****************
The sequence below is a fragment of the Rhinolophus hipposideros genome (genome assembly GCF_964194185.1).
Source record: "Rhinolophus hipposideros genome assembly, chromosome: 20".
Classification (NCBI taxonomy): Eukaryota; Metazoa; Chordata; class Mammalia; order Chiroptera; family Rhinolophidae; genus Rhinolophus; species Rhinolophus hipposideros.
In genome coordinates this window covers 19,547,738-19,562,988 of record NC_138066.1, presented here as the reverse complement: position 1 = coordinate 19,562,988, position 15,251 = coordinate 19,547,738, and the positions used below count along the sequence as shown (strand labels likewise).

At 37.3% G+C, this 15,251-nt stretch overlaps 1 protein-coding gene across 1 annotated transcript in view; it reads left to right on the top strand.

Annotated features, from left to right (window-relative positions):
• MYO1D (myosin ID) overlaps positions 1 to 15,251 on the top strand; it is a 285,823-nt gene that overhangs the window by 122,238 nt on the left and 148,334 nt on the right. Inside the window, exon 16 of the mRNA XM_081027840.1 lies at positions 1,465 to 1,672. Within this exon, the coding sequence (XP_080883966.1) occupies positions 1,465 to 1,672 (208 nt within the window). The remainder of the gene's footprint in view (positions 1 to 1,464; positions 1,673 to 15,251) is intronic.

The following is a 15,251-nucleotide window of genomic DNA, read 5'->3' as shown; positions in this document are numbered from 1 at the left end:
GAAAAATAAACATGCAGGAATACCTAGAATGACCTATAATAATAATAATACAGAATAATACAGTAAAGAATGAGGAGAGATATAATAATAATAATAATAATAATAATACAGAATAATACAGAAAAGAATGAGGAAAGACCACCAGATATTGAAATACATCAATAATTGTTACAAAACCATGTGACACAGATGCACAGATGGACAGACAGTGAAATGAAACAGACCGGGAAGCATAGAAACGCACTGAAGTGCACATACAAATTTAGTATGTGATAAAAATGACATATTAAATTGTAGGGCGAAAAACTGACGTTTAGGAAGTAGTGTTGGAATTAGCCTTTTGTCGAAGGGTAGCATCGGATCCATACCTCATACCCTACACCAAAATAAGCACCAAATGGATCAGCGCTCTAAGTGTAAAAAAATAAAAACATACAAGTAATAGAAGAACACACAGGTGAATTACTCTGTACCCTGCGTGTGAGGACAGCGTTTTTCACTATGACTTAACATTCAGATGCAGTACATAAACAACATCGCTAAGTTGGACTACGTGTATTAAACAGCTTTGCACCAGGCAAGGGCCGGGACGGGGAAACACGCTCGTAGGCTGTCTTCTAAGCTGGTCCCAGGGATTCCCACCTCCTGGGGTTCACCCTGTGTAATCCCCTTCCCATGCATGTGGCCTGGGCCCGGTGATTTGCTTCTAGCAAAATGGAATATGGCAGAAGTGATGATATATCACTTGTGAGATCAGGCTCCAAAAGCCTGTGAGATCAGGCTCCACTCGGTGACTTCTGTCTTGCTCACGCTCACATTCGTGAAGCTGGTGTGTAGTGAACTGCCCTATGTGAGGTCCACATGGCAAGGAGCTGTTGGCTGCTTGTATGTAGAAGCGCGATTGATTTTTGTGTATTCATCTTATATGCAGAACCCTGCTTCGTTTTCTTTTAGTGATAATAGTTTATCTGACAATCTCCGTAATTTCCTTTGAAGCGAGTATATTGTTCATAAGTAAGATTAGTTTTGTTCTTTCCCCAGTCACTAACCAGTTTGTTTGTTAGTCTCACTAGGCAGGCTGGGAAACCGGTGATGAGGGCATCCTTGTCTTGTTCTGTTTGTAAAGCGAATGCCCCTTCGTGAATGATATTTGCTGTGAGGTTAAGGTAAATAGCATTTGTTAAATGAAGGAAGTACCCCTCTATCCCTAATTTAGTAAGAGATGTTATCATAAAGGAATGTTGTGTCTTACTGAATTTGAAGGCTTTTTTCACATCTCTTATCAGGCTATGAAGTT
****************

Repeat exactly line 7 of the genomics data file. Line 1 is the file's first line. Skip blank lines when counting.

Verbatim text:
• MYO1D (myosin ID) overlaps positions 1 to 15,251 on the top strand; it is a 285,823-nt gene that overhangs the window by 122,238 nt on the left and 148,334 nt on the right. Inside the window, exon 16 of the mRNA XM_081027840.1 lies at positions 1,465 to 1,672. Within this exon, the coding sequence (XP_080883966.1) occupies positions 1,465 to 1,672 (208 nt within the window). The remainder of the gene's footprint in view (positions 1 to 1,464; positions 1,673 to 15,251) is intronic.